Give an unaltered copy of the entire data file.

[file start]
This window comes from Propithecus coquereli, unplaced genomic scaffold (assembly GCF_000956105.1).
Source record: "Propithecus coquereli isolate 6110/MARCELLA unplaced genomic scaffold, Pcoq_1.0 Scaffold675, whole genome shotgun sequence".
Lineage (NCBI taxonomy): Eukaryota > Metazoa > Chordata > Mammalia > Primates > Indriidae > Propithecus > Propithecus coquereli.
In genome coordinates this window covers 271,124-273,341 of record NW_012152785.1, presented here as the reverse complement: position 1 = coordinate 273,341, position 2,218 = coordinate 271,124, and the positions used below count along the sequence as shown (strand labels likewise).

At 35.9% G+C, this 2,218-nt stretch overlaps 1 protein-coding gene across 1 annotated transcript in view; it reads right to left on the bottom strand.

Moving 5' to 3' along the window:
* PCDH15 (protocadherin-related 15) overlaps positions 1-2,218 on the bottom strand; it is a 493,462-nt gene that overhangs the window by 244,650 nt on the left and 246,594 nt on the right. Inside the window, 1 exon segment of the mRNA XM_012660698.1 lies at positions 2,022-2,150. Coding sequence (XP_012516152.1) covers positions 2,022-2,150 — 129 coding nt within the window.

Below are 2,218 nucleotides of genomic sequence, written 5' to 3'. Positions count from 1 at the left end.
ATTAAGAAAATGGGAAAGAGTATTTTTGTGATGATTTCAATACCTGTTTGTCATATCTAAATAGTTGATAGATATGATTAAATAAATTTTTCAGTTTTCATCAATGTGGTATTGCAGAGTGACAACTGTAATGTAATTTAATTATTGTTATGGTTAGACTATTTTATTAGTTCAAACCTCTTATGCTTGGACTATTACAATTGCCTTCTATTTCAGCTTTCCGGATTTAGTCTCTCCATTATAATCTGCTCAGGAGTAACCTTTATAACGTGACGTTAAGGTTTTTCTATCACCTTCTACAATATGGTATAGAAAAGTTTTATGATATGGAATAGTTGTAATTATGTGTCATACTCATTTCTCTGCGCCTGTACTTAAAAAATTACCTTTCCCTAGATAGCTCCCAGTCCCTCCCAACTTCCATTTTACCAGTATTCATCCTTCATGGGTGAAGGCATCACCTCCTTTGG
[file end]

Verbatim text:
This window comes from Propithecus coquereli, unplaced genomic scaffold (assembly GCF_000956105.1).
Source record: "Propithecus coquereli isolate 6110/MARCELLA unplaced genomic scaffold, Pcoq_1.0 Scaffold675, whole genome shotgun sequence".
Lineage (NCBI taxonomy): Eukaryota > Metazoa > Chordata > Mammalia > Primates > Indriidae > Propithecus > Propithecus coquereli.
In genome coordinates this window covers 271,124-273,341 of record NW_012152785.1, presented here as the reverse complement: position 1 = coordinate 273,341, position 2,218 = coordinate 271,124, and the positions used below count along the sequence as shown (strand labels likewise).

At 35.9% G+C, this 2,218-nt stretch overlaps 1 protein-coding gene across 1 annotated transcript in view; it reads right to left on the bottom strand.

Moving 5' to 3' along the window:
* PCDH15 (protocadherin-related 15) overlaps positions 1-2,218 on the bottom strand; it is a 493,462-nt gene that overhangs the window by 244,650 nt on the left and 246,594 nt on the right. Inside the window, 1 exon segment of the mRNA XM_012660698.1 lies at positions 2,022-2,150. Coding sequence (XP_012516152.1) covers positions 2,022-2,150 — 129 coding nt within the window.

Below are 2,218 nucleotides of genomic sequence, written 5' to 3'. Positions count from 1 at the left end.
ATTAAGAAAATGGGAAAGAGTATTTTTGTGATGATTTCAATACCTGTTTGTCATATCTAAATAGTTGATAGATATGATTAAATAAATTTTTCAGTTTTCATCAATGTGGTATTGCAGAGTGACAACTGTAATGTAATTTAATTATTGTTATGGTTAGACTATTTTATTAGTTCAAACCTCTTATGCTTGGACTATTACAATTGCCTTCTATTTCAGCTTTCCGGATTTAGTCTCTCCATTATAATCTGCTCAGGAGTAACCTTTATAACGTGACGTTAAGGTTTTTCTATCACCTTCTACAATATGGTATAGAAAAGTTTTATGATATGGAATAGTTGTAATTATGTGTCATACTCATTTCTCTGCGCCTGTACTTAAAAAATTACCTTTCCCTAGATAGCTCCCAGTCCCTCCCAACTTCCATTTTACCAGTATTCATCCTTCATGGGTGAAGGCATCACCTCCTTTGG